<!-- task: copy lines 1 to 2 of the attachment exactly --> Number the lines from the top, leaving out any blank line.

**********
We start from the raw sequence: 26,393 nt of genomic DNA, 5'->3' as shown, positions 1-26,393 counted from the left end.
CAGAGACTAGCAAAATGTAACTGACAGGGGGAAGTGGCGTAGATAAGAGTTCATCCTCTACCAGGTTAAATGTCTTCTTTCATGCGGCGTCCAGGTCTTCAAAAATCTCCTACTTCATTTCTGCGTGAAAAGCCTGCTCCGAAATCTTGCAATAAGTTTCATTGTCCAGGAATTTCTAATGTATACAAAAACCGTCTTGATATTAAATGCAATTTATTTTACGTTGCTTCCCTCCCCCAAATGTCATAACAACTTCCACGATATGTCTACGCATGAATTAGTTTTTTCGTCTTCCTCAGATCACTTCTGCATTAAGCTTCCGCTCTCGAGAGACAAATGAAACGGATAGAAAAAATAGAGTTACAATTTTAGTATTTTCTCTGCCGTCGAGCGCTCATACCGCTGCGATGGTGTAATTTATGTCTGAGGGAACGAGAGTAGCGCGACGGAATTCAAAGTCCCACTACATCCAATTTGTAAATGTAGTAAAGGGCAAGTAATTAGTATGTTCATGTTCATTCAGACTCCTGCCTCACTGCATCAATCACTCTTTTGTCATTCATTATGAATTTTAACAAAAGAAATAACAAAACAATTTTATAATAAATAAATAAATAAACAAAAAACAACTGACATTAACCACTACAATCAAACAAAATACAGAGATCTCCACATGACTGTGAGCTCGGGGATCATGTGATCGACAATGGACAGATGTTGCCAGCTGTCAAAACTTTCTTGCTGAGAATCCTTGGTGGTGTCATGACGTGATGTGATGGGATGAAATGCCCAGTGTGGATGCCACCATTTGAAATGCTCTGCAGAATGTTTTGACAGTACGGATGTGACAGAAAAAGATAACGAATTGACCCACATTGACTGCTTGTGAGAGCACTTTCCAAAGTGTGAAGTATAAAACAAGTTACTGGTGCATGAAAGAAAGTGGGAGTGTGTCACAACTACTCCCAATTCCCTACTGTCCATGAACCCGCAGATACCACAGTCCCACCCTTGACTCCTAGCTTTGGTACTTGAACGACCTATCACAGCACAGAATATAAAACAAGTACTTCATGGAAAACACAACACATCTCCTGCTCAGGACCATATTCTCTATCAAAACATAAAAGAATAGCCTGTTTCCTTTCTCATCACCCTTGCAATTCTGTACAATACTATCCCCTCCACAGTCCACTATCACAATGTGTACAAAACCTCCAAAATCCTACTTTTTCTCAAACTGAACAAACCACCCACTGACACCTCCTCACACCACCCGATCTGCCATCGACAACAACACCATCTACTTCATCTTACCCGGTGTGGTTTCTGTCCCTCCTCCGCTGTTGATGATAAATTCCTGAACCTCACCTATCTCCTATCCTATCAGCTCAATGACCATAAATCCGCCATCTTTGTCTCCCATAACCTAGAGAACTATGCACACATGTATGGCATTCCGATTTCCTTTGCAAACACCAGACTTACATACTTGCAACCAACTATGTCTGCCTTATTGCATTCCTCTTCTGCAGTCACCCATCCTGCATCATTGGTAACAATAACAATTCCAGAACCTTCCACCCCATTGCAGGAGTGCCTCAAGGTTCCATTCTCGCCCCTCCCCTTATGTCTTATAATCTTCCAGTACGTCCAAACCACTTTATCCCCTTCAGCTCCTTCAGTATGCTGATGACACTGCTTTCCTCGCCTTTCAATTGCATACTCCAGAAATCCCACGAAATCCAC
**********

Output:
We start from the raw sequence: 26,393 nt of genomic DNA, 5'->3' as shown, positions 1-26,393 counted from the left end.
CAGAGACTAGCAAAATGTAACTGACAGGGGGAAGTGGCGTAGATAAGAGTTCATCCTCTACCAGGTTAAATGTCTTCTTTCATGCGGCGTCCAGGTCTTCAAAAATCTCCTACTTCATTTCTGCGTGAAAAGCCTGCTCCGAAATCTTGCAATAAGTTTCATTGTCCAGGAATTTCTAATGTATACAAAAACCGTCTTGATATTAAATGCAATTTATTTTACGTTGCTTCCCTCCCCCAAATGTCATAACAACTTCCACGATATGTCTACGCATGAATTAGTTTTTTCGTCTTCCTCAGATCACTTCTGCATTAAGCTTCCGCTCTCGAGAGACAAATGAAACGGATAGAAAAAATAGAGTTACAATTTTAGTATTTTCTCTGCCGTCGAGCGCTCATACCGCTGCGATGGTGTAATTTATGTCTGAGGGAACGAGAGTAGCGCGACGGAATTCAAAGTCCCACTACATCCAATTTGTAAATGTAGTAAAGGGCAAGTAATTAGTATGTTCATGTTCATTCAGACTCCTGCCTCACTGCATCAATCACTCTTTTGTCATTCATTATGAATTTTAACAAAAGAAATAACAAAACAATTTTATAATAAATAAATAAATAAACAAAAAACAACTGACATTAACCACTACAATCAAACAAAATACAGAGATCTCCACATGACTGTGAGCTCGGGGATCATGTGATCGACAATGGACAGATGTTGCCAGCTGTCAAAACTTTCTTGCTGAGAATCCTTGGTGGTGTCATGACGTGATGTGATGGGATGAAATGCCCAGTGTGGATGCCACCATTTGAAATGCTCTGCAGAATGTTTTGACAGTACGGATGTGACAGAAAAAGATAACGAATTGACCCACATTGACTGCTTGTGAGAGCACTTTCCAAAGTGTGAAGTATAAAACAAGTTACTGGTGCATGAAAGAAAGTGGGAGTGTGTCACAACTACTCCCAATTCCCTACTGTCCATGAACCCGCAGATACCACAGTCCCACCCTTGACTCCTAGCTTTGGTACTTGAACGACCTATCACAGCACAGAATATAAAACAAGTACTTCATGGAAAACACAACACATCTCCTGCTCAGGACCATATTCTCTATCAAAACATAAAAGAATAGCCTGTTTCCTTTCTCATCACCCTTGCAATTCTGTACAATACTATCCCCTCCACAGTCCACTATCACAATGTGTACAAAACCTCCAAAATCCTACTTTTTCTCAAACTGAACAAACCACCCACTGACACCTCCTCACACCACCCGATCTGCCATCGACAACAACACCATCTACTTCATCTTACCCGGTGTGGTTTCTGTCCCTCCTCCGCTGTTGATGATAAATTCCTGAACCTCACCTATCTCCTATCCTATCAGCTCAATGACCATAAATCCGCCATCTTTGTCTCCCATAACCTAGAGAACTATGCACACATGTATGGCATTCCGATTTCCTTTGCAAACACCAGACTTACATACTTGCAACCAACTATGTCTGCCTTATTGCATTCCTCTTCTGCAGTCACCCATCCTGCATCATTGGTAACAATAACAATTCCAGAACCTTCCACCCCATTGCAGGAGTGCCTCAAGGTTCCATTCTCGCCCCTCCCCTTATGTCTTATAATCTTCCAGTACGTCCAAACCACTTTATCCCCTTCAGCTCCTTCAGTATGCTGATGACACTGCTTTCCTCGCCTTTCAATTGCATACTCCAGAAATCCCACGAAATCCAC